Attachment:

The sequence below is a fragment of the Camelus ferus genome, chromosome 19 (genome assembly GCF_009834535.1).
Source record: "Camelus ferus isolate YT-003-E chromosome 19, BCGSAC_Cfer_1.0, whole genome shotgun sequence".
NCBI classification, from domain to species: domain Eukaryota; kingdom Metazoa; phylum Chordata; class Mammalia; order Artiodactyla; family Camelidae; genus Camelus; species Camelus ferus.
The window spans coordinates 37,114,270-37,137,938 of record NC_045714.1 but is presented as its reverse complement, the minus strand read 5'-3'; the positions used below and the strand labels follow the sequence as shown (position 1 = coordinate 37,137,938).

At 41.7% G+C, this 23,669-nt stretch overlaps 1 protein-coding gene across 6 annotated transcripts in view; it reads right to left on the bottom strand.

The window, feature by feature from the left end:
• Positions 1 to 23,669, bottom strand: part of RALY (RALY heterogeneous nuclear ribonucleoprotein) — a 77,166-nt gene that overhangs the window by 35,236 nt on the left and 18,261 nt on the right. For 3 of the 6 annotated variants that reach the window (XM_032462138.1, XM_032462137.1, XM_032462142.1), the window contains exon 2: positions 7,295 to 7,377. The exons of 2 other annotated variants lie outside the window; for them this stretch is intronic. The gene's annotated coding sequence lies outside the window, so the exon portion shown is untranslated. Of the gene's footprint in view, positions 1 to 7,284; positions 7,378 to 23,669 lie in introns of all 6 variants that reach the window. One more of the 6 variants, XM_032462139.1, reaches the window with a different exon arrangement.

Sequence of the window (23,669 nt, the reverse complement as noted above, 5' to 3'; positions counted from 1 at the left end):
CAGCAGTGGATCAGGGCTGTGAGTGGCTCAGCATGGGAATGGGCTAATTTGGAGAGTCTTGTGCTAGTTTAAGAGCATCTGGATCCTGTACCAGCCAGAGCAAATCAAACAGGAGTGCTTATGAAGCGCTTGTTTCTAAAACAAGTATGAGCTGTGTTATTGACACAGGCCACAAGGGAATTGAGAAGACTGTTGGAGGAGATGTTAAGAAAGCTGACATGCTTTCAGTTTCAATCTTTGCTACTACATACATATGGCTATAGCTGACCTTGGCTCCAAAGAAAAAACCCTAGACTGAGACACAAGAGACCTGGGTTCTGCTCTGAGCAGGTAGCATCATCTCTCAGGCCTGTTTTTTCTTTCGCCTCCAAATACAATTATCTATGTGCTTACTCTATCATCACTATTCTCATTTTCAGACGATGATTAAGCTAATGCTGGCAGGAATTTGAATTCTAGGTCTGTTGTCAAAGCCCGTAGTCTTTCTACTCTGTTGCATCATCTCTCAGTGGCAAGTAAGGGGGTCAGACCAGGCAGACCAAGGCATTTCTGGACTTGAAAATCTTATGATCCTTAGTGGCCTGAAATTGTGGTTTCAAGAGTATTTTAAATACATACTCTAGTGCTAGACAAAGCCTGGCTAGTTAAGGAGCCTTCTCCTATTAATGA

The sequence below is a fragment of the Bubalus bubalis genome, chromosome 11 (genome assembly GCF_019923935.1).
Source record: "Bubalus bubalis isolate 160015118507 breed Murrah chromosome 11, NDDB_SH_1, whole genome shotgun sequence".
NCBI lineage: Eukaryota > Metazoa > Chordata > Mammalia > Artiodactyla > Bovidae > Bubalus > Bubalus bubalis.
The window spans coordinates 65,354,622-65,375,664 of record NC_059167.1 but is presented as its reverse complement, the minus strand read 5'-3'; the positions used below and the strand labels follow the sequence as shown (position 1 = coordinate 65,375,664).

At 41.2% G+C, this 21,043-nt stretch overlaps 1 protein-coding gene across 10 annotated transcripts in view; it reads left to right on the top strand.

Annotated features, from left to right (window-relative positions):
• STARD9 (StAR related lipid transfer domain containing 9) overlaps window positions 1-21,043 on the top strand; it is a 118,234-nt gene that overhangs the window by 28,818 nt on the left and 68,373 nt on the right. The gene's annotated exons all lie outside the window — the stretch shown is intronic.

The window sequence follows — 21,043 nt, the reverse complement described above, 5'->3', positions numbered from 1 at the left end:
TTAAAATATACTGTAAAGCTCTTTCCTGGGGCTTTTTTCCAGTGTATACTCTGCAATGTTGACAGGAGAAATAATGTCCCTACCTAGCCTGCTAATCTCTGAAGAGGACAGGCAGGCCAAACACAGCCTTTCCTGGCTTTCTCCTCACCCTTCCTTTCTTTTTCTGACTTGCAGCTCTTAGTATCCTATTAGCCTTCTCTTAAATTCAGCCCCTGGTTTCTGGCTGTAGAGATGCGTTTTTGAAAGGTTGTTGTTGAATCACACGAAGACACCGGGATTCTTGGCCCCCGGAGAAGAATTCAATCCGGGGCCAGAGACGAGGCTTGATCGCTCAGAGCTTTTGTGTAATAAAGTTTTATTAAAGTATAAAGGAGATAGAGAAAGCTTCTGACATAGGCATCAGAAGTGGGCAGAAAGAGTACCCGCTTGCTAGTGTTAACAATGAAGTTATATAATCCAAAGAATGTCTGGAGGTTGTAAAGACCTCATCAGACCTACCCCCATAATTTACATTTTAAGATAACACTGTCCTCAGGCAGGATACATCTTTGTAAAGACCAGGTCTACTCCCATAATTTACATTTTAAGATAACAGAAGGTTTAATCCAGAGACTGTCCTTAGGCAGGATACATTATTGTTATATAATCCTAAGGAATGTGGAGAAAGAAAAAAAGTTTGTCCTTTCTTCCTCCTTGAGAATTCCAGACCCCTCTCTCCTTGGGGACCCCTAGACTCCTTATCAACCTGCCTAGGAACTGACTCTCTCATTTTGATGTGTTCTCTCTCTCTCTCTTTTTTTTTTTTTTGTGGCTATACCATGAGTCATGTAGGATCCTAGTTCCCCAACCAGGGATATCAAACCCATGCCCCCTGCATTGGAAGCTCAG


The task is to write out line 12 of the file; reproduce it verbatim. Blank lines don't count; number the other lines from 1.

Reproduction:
NCBI lineage: Eukaryota > Metazoa > Chordata > Mammalia > Artiodactyla > Bovidae > Bubalus > Bubalus bubalis.